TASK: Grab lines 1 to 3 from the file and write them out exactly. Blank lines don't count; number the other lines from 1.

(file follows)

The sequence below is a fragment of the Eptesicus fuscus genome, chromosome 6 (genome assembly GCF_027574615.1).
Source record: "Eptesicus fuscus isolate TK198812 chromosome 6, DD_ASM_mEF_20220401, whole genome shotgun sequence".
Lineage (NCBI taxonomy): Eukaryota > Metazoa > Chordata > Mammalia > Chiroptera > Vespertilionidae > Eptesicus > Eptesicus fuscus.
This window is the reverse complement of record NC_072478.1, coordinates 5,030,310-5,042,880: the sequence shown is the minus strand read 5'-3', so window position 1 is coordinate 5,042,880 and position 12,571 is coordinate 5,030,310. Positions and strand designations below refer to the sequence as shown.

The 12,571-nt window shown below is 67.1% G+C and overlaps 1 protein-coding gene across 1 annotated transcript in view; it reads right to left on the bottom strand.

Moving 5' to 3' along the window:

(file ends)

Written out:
The sequence below is a fragment of the Eptesicus fuscus genome, chromosome 6 (genome assembly GCF_027574615.1).
Source record: "Eptesicus fuscus isolate TK198812 chromosome 6, DD_ASM_mEF_20220401, whole genome shotgun sequence".
Lineage (NCBI taxonomy): Eukaryota > Metazoa > Chordata > Mammalia > Chiroptera > Vespertilionidae > Eptesicus > Eptesicus fuscus.